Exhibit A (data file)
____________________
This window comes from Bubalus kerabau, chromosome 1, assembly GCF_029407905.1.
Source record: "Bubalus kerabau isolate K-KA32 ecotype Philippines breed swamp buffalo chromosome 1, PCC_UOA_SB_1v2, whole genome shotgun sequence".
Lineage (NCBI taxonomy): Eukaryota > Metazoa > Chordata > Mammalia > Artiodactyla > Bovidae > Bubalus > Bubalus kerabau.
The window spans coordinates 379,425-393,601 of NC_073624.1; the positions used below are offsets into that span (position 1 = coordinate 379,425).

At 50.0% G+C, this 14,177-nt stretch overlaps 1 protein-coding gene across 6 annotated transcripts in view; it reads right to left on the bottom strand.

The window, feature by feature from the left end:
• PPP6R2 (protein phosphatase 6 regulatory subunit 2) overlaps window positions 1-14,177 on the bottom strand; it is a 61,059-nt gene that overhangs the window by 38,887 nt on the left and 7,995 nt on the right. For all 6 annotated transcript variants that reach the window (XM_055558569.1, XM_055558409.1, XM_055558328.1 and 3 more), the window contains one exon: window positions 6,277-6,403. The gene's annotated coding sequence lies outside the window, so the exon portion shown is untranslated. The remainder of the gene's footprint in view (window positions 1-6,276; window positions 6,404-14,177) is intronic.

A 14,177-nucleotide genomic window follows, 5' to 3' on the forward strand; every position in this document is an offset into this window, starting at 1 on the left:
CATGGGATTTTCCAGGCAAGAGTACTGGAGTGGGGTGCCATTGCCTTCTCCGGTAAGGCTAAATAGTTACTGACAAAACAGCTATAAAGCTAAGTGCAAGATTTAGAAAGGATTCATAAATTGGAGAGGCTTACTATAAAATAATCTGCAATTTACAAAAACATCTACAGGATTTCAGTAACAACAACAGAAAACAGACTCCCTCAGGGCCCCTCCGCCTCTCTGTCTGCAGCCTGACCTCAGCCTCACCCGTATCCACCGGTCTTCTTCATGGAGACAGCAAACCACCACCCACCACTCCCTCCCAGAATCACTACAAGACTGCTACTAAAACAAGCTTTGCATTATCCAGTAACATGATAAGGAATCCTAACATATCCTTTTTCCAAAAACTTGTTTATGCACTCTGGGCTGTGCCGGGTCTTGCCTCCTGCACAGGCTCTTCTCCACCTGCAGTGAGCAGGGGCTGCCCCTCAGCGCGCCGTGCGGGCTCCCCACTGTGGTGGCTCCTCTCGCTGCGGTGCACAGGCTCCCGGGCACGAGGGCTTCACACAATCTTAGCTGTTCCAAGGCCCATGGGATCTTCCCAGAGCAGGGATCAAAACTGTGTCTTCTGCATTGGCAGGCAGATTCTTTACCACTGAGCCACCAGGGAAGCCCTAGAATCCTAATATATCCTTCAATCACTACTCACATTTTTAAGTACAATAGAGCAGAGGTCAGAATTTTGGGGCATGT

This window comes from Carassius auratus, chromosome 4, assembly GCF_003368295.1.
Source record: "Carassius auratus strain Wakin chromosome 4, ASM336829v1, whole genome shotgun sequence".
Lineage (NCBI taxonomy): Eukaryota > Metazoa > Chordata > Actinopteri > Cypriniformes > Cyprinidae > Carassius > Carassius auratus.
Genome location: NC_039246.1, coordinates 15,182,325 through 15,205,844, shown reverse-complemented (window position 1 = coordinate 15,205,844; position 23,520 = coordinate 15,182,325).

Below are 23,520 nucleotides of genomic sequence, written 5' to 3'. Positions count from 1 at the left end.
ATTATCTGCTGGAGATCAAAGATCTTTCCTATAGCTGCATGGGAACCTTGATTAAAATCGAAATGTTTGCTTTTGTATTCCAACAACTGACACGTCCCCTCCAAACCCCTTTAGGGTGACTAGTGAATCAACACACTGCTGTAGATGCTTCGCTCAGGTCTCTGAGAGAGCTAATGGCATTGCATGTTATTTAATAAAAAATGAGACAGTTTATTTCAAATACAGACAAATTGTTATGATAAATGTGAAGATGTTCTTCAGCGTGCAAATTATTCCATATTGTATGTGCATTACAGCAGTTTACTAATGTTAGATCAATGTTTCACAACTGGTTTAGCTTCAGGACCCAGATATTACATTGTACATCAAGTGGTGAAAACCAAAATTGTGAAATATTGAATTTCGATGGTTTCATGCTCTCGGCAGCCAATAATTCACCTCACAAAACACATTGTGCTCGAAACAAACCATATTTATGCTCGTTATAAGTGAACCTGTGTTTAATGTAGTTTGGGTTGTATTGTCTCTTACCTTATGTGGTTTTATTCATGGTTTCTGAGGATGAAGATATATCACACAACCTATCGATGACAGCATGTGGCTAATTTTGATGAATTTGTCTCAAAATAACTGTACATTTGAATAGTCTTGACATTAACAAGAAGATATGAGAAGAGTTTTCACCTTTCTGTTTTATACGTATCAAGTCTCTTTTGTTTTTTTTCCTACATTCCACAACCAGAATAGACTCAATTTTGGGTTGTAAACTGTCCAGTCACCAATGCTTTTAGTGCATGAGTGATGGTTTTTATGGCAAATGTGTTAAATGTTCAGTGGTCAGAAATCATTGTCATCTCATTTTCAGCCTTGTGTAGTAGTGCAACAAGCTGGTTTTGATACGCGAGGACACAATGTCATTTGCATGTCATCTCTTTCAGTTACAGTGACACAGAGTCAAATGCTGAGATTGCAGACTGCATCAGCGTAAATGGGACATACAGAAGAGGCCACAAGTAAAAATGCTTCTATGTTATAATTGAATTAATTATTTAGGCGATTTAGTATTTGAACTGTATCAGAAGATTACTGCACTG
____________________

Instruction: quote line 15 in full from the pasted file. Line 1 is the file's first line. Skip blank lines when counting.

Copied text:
ATTATCTGCTGGAGATCAAAGATCTTTCCTATAGCTGCATGGGAACCTTGATTAAAATCGAAATGTTTGCTTTTGTATTCCAACAACTGACACGTCCCCTCCAAACCCCTTTAGGGTGACTAGTGAATCAACACACTGCTGTAGATGCTTCGCTCAGGTCTCTGAGAGAGCTAATGGCATTGCATGTTATTTAATAAAAAATGAGACAGTTTATTTCAAATACAGACAAATTGTTATGATAAATGTGAAGATGTTCTTCAGCGTGCAAATTATTCCATATTGTATGTGCATTACAGCAGTTTACTAATGTTAGATCAATGTTTCACAACTGGTTTAGCTTCAGGACCCAGATATTACATTGTACATCAAGTGGTGAAAACCAAAATTGTGAAATATTGAATTTCGATGGTTTCATGCTCTCGGCAGCCAATAATTCACCTCACAAAACACATTGTGCTCGAAACAAACCATATTTATGCTCGTTATAAGTGAACCTGTGTTTAATGTAGTTTGGGTTGTATTGTCTCTTACCTTATGTGGTTTTATTCATGGTTTCTGAGGATGAAGATATATCACACAACCTATCGATGACAGCATGTGGCTAATTTTGATGAATTTGTCTCAAAATAACTGTACATTTGAATAGTCTTGACATTAACAAGAAGATATGAGAAGAGTTTTCACCTTTCTGTTTTATACGTATCAAGTCTCTTTTGTTTTTTTTCCTACATTCCACAACCAGAATAGACTCAATTTTGGGTTGTAAACTGTCCAGTCACCAATGCTTTTAGTGCATGAGTGATGGTTTTTATGGCAAATGTGTTAAATGTTCAGTGGTCAGAAATCATTGTCATCTCATTTTCAGCCTTGTGTAGTAGTGCAACAAGCTGGTTTTGATACGCGAGGACACAATGTCATTTGCATGTCATCTCTTTCAGTTACAGTGACACAGAGTCAAATGCTGAGATTGCAGACTGCATCAGCGTAAATGGGACATACAGAAGAGGCCACAAGTAAAAATGCTTCTATGTTATAATTGAATTAATTATTTAGGCGATTTAGTATTTGAACTGTATCAGAAGATTACTGCACTG